Churchill and Ryan Moore winning at Newmarket
©Healy Racing Photos
It's fair to say opinions are divided on Churchill's Guineas success. Either he's the next great or he got lucky. Dismissing as lucky a champion juvenile who proceeds to win the 2,000 Guineas seems very harsh indeed. Neither however can anyone pretend Churchill stunned Newmarket with his flamboyance on Saturday. But maybe showy brilliance is simply not his thing. To use the cliché, maybe he really is one of those horses who only does just enough.
One very knowledgeable racing professional says that's only proof I've swallowed the Coolmore 'Kool-Aid' about their latest big commercial proposition. In fact he's convinced this is prime example of how the Guineas really is every generation's last big two year old race: big, powerful Churchill got everything tactically perfect on the day and his less physically mature rivals got too much wrong. As for winning the Derby, well, they're still peeling him off the floor.
And there's no doubt Churchill is an imposing slab of a horse. He was physically precocious at two and hasn't exactly faded away over the winter. Just the shape of him alone makes one wonder about middle-distances, never mind whizzing around Epsom. Maybe all fingers at Ballydoyle are being kept crossed the upcoming trials provide them with a viable Epsom alternative to a colt whose relaxed style might be encouraging but whose pedigree is all speed on the dam's side.
There's also little doubt the way the Guineas played out will encourage the Barney Roy and Al Wukhair camps especially that circumstances conspired against them and they can get their revenge on Churchill if they ever meet again. Plenty did go wrong for them, some of it at least related to a pace scenario dominated by Ballydoyle through the fourth horse home, Lancaster Bomber. And yet I suspect Churchill would find a way again if they ever meet.
It mightn't be in Frankel fashion - and by the way can this fetish of viewing everything through the Frankel prism please stop - but it doesn't have to be. Wide-margin victories might get handicappers all a fluster but that's not the be all and end all. Giants Causeway barely won by more than a neck but kept winning. Sea The Stars would tail anything at his ease and then go no more than a couple of lengths past. It's substance that counts. Style is always optional.
In fact Churchill's performance was so un-showy it allowed attention drift to the tricky subject of pacemakers and how they might be perceived through the prism of the new Rule 212 here. Lancaster Bomber's form is largely all from the front, including when he won his maiden, so it was legitimate for him to help tow the field along. But how are horses who are there purely for pace-making purposes to be treated in future under the new rule.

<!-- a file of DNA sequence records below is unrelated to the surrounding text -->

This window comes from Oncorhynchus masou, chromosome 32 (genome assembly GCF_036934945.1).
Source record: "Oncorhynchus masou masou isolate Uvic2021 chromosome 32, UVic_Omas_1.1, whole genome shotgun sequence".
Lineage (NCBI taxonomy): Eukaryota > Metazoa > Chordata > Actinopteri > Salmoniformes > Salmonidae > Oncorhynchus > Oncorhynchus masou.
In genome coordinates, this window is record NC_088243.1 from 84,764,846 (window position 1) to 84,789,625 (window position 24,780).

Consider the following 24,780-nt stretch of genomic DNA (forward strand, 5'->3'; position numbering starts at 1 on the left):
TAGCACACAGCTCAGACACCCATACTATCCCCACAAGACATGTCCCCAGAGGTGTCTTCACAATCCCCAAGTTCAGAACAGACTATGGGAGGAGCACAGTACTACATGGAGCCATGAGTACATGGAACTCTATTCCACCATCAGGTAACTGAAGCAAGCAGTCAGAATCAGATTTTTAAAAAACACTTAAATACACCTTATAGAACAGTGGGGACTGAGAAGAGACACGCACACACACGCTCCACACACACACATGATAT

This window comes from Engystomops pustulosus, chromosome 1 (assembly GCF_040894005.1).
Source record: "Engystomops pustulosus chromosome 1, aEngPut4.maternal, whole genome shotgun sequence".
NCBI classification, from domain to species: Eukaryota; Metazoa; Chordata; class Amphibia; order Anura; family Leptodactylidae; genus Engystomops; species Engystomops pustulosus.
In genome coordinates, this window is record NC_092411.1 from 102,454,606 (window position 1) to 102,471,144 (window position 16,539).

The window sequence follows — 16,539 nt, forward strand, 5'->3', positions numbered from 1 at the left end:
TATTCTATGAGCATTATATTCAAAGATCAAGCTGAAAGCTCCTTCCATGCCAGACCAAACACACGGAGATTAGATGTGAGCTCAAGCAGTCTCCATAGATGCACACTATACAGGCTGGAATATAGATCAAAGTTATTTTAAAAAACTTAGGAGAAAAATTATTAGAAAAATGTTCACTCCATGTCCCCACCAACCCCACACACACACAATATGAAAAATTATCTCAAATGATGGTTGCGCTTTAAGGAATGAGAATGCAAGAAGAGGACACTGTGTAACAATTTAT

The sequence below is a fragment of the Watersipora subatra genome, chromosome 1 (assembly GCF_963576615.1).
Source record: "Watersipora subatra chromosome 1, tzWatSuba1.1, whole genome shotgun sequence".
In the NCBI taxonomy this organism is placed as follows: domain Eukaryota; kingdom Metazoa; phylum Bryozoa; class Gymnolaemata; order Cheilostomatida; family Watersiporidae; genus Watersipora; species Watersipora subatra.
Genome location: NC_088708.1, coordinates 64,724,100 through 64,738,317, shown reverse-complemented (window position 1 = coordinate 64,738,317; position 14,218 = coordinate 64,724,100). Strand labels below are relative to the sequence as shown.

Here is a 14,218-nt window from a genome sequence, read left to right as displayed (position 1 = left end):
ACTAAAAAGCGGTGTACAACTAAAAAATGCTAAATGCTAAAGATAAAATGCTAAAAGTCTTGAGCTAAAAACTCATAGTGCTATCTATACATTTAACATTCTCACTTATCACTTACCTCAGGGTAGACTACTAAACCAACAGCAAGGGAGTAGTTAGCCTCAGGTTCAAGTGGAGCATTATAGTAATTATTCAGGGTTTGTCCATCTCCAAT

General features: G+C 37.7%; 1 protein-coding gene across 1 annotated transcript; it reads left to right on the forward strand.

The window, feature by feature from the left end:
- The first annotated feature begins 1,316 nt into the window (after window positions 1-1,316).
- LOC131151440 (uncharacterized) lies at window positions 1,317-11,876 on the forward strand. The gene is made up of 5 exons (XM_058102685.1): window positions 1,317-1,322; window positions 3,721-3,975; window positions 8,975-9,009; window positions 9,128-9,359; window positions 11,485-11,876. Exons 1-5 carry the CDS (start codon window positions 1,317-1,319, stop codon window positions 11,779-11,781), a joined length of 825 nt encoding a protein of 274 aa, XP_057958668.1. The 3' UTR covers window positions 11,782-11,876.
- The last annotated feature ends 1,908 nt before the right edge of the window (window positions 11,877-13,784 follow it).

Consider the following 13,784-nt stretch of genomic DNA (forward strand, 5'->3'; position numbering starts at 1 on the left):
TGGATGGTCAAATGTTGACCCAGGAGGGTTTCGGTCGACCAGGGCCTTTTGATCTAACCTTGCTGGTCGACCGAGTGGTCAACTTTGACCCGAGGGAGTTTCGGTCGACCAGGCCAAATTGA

Can the reasonable and informed member of the racing public be presumed to automatically write them off or is it potentially more problematic. For pacemakers not to be ignored they can't be just no-hope rags anymore. So that raises relevant questions about horses not only running on their merits but being seen to run on their merits which looks something of a technical minefield should problems ever arise.
Another potential minefield during the upcoming summer action is surely the issue of what constitutes suitable ground conditions for National Hunt racing.
Punchestown once again watered throughout the recent festival to ensure a good to yielding surface. That's considered the optimum too at Cheltenham and there are sound reasons for believing so in terms of horse welfare. So if that's the optimum it leaves the rather obvious question as to why the desire for such premium going seems to be optional at other less high-profile fixtures.
Of course the argument goes that at many Irish dual-purpose tracks it's simply not practicable to water for National Hunt racing and also provide proper fast flat racing ground. Roscommon's first fixture of 2017 for instance has a ground forecast of 'good, good to firm in places' for the flat and 'good to firm' for the jumps. It's hard to know what else they can do but should such conditions be acceptable for National Hunt horses.
Because if there's an obvious question there's an equally obvious answer which basically comes down to the lesser value of the horses racing on it. And that's hardly something racing wants to find itself standing over.
And finally I know it's over a week old but it's impossible not to hark back to Homesman's race at Limerick and ponder what it says about the interference rules that he was allowed keep it.
The Ana O'Brien ridden winner veered dramatically left in the straight, barged into Buffalo Blues who in turn hopped off Modern Approach, knocking her off balance. Nevertheless Modern Approach rallied to close to a neck of the winner at the line. Even by the arbitrary standards of the interference rules here a reversal of the placings looked to be a relatively straightforward decision.
However the stewards left things stand because they couldn't be satisfied the winner had improved its finishing position as a result of the interference. And if they couldn't be satisfied in these circumstances then it's reasonable to assume they're Jaggerish in their capacity to get no satisfaction. So that leaves us interference rules which basically says anything goes which is wholly unsatisfactory on any number of levels.
O'Brien had an unenviable job on her hands with a far from straightforward ride and in the circumstances a one day ban for careless riding had a perfunctory feel to it.
But it isn't a huge leap for riders in other circumstances to believe it worth their while to take a chance in a race, perhaps with serious consequences for others around them, since any token suspension will be regarded as a slap in the wrist in comparison to winning and keeping the race.